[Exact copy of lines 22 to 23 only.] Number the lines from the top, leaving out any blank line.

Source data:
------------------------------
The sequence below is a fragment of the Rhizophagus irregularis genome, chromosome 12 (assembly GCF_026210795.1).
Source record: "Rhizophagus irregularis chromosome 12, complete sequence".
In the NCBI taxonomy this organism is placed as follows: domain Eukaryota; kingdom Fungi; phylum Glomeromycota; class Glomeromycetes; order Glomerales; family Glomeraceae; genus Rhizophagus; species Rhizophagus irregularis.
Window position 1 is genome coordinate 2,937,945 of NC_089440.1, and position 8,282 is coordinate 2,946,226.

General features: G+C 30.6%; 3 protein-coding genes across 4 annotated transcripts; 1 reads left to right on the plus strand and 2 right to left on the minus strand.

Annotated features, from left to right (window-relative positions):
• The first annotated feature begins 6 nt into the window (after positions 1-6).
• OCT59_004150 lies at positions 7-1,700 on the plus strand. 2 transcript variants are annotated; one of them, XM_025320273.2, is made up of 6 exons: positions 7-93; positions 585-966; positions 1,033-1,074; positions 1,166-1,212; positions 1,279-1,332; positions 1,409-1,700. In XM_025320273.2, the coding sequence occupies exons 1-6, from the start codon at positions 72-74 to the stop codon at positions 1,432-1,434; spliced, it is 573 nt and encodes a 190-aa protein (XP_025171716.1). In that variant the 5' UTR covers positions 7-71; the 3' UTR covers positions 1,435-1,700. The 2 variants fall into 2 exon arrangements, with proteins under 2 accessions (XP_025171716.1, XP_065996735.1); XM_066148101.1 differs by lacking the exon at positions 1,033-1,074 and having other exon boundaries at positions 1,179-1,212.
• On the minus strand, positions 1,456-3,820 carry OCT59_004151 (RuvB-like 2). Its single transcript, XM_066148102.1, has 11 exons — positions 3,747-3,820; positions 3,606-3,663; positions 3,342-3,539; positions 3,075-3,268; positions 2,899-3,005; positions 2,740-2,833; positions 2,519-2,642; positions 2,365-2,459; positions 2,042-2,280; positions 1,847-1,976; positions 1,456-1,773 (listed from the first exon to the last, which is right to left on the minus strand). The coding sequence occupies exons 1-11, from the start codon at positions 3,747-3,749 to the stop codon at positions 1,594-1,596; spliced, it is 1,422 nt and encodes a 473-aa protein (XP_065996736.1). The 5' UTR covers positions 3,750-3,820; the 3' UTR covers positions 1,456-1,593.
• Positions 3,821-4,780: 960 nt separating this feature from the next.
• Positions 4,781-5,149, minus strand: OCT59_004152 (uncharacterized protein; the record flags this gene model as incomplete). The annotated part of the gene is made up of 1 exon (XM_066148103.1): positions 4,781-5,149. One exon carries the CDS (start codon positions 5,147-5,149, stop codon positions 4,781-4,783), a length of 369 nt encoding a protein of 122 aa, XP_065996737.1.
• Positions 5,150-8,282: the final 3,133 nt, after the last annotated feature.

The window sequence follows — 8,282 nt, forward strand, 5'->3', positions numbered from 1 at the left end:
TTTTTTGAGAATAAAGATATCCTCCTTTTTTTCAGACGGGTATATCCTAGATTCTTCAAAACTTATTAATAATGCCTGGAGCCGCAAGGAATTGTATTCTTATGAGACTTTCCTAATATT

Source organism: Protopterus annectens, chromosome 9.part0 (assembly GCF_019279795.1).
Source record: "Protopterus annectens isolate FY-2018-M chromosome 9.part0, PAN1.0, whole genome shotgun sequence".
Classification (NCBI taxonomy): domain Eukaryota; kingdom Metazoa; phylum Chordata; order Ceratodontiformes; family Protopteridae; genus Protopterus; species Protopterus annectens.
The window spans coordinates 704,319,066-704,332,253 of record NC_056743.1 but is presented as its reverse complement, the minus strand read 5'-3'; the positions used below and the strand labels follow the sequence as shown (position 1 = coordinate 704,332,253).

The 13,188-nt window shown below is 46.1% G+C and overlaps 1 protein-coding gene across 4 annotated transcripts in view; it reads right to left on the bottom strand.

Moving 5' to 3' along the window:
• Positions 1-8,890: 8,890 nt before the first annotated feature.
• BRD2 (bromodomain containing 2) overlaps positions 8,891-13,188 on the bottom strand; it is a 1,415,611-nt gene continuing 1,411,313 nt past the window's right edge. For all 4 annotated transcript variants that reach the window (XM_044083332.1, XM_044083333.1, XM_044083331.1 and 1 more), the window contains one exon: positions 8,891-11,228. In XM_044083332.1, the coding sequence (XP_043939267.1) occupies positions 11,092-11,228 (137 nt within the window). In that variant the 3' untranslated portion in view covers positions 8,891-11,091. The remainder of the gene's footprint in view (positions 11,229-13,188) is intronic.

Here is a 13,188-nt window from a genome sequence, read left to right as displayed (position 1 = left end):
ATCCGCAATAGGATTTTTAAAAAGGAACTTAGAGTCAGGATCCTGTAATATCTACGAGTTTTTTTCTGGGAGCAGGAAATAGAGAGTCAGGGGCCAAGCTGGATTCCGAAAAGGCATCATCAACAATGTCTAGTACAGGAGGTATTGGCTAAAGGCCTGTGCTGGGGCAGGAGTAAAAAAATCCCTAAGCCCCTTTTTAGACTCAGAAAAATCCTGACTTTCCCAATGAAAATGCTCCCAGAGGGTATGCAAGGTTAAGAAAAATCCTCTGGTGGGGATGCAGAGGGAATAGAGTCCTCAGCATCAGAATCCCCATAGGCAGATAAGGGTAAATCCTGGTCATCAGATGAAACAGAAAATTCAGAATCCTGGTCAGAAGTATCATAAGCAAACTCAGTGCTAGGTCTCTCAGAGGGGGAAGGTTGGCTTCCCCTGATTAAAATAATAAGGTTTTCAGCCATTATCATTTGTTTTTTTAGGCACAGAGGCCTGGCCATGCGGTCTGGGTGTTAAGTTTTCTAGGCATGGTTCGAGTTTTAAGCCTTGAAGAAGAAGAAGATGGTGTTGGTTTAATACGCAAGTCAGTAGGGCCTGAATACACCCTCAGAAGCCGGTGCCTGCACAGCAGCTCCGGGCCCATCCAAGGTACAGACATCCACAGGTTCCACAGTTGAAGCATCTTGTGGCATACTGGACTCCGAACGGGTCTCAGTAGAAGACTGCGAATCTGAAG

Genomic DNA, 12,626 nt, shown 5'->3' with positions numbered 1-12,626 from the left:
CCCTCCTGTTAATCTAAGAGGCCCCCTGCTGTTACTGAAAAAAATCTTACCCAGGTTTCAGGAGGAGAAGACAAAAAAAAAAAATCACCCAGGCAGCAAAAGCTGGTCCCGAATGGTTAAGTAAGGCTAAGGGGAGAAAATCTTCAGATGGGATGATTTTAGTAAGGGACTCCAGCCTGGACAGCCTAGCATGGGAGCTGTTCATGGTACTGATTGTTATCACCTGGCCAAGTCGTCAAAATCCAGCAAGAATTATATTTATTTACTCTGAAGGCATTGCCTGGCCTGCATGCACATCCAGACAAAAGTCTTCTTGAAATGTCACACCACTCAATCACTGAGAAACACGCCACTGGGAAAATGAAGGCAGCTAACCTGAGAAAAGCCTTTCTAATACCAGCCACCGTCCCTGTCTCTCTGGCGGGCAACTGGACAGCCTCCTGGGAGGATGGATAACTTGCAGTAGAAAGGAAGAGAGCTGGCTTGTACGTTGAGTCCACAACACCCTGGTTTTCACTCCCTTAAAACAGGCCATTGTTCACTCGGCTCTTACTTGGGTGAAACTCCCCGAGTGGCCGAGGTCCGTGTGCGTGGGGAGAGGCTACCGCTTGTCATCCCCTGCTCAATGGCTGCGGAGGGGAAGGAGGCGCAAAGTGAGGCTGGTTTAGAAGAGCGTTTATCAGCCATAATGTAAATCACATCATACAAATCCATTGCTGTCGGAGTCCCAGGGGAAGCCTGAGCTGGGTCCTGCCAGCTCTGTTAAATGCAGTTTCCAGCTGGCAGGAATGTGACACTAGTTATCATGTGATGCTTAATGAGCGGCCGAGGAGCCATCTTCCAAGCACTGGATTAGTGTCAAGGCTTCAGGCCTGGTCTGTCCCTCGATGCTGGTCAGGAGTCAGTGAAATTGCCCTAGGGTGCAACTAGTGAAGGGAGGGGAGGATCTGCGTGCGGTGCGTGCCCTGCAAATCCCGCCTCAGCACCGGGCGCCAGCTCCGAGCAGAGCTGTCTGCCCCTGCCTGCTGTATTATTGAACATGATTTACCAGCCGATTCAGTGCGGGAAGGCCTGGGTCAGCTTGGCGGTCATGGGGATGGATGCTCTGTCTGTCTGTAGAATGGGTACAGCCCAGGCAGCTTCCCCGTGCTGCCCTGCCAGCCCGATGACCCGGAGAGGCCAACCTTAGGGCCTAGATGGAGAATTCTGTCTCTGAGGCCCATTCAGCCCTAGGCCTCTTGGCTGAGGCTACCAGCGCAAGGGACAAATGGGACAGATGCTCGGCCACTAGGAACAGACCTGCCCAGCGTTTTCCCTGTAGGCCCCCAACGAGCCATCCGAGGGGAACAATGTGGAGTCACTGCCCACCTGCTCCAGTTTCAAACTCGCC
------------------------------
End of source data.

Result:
• BRD2 (bromodomain containing 2) overlaps positions 8,891-13,188 on the bottom strand; it is a 1,415,611-nt gene continuing 1,411,313 nt past the window's right edge. For all 4 annotated transcript variants that reach the window (XM_044083332.1, XM_044083333.1, XM_044083331.1 and 1 more), the window contains one exon: positions 8,891-11,228. In XM_044083332.1, the coding sequence (XP_043939267.1) occupies positions 11,092-11,228 (137 nt within the window). In that variant the 3' untranslated portion in view covers positions 8,891-11,091. The remainder of the gene's footprint in view (positions 11,229-13,188) is intronic.

Here is a 13,188-nt window from a genome sequence, read left to right as displayed (position 1 = left end):